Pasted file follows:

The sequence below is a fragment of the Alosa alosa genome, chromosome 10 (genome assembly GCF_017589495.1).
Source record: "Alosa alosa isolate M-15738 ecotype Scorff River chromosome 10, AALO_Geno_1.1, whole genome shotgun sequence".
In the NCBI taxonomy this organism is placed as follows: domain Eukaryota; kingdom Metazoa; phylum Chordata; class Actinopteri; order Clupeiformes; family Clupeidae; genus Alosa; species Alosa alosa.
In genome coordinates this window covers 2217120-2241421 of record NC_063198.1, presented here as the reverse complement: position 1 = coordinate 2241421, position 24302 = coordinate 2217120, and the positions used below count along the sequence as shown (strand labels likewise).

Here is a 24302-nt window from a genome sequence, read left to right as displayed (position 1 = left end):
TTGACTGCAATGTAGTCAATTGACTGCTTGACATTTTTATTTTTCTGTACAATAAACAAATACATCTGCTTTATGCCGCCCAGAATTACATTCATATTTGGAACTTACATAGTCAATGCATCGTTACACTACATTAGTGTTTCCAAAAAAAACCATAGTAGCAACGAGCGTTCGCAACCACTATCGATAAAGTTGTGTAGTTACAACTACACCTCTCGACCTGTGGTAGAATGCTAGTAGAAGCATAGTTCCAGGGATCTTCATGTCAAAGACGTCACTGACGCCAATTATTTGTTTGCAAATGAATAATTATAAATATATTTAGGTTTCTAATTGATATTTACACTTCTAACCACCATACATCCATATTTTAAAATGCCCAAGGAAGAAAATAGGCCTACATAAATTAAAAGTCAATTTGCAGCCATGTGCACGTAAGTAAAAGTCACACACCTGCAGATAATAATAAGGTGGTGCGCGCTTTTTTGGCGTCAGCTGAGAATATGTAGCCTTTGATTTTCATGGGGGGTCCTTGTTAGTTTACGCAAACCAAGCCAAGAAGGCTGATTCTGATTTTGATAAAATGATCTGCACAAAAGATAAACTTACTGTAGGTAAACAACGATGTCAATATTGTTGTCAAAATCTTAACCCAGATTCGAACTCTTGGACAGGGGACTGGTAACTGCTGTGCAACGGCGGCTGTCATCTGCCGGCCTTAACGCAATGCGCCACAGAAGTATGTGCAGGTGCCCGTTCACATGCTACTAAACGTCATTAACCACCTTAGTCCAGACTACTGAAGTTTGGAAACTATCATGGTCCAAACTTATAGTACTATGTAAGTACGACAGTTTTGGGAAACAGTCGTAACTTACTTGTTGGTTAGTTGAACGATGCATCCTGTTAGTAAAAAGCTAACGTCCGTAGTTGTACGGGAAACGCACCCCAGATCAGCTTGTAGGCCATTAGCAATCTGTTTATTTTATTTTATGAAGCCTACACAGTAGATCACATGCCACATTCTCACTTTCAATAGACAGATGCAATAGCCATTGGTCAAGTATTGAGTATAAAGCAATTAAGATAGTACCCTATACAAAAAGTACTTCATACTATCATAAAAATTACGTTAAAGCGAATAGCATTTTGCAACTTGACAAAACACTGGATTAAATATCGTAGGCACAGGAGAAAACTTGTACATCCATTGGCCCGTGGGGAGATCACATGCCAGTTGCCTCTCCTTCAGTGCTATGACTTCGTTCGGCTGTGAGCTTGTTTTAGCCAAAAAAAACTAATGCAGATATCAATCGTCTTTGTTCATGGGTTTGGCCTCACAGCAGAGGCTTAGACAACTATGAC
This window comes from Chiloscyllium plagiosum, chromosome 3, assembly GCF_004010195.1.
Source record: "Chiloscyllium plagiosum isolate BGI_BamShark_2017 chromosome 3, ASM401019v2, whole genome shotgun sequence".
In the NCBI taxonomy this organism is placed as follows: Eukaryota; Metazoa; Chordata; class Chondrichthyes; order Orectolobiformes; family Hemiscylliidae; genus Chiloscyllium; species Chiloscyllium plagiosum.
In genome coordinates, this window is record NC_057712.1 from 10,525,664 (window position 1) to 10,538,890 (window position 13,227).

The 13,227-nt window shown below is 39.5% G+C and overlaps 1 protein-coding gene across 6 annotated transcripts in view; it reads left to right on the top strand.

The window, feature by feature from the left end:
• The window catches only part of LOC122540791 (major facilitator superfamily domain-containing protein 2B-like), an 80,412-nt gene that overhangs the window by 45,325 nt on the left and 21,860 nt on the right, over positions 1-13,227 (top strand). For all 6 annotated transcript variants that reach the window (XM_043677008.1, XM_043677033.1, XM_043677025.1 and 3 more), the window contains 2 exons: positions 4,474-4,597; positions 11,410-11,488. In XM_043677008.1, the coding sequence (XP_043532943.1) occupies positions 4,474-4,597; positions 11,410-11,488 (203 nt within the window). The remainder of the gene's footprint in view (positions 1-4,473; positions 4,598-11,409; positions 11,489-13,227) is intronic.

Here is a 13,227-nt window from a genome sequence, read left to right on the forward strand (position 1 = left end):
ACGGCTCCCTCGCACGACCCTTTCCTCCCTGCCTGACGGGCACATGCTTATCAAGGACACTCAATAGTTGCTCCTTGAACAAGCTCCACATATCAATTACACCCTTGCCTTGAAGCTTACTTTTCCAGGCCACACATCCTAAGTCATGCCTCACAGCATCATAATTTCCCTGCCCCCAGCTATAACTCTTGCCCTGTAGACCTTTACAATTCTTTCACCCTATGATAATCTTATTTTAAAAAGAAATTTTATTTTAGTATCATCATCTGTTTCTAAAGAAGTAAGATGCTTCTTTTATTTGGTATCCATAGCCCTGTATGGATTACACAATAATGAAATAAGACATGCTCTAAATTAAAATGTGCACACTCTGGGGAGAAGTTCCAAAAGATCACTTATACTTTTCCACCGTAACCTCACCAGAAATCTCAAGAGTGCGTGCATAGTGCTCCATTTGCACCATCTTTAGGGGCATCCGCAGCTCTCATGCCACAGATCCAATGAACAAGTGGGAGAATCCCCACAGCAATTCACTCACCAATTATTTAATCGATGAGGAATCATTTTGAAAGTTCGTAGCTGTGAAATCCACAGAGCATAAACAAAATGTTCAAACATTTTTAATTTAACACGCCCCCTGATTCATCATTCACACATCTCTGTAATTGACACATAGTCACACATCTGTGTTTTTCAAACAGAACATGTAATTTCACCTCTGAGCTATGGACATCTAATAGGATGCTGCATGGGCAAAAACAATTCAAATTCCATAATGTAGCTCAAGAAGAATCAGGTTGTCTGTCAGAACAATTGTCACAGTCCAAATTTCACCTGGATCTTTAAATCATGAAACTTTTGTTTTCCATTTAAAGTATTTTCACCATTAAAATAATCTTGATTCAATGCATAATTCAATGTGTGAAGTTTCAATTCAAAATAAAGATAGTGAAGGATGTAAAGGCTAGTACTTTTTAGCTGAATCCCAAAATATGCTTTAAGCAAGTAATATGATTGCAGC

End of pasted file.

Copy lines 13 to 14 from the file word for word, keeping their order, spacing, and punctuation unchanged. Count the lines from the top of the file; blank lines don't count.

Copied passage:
• The window catches only part of LOC122540791 (major facilitator superfamily domain-containing protein 2B-like), an 80,412-nt gene that overhangs the window by 45,325 nt on the left and 21,860 nt on the right, over positions 1-13,227 (top strand). For all 6 annotated transcript variants that reach the window (XM_043677008.1, XM_043677033.1, XM_043677025.1 and 3 more), the window contains 2 exons: positions 4,474-4,597; positions 11,410-11,488. In XM_043677008.1, the coding sequence (XP_043532943.1) occupies positions 4,474-4,597; positions 11,410-11,488 (203 nt within the window). The remainder of the gene's footprint in view (positions 1-4,473; positions 4,598-11,409; positions 11,489-13,227) is intronic.

Here is a 13,227-nt window from a genome sequence, read left to right on the forward strand (position 1 = left end):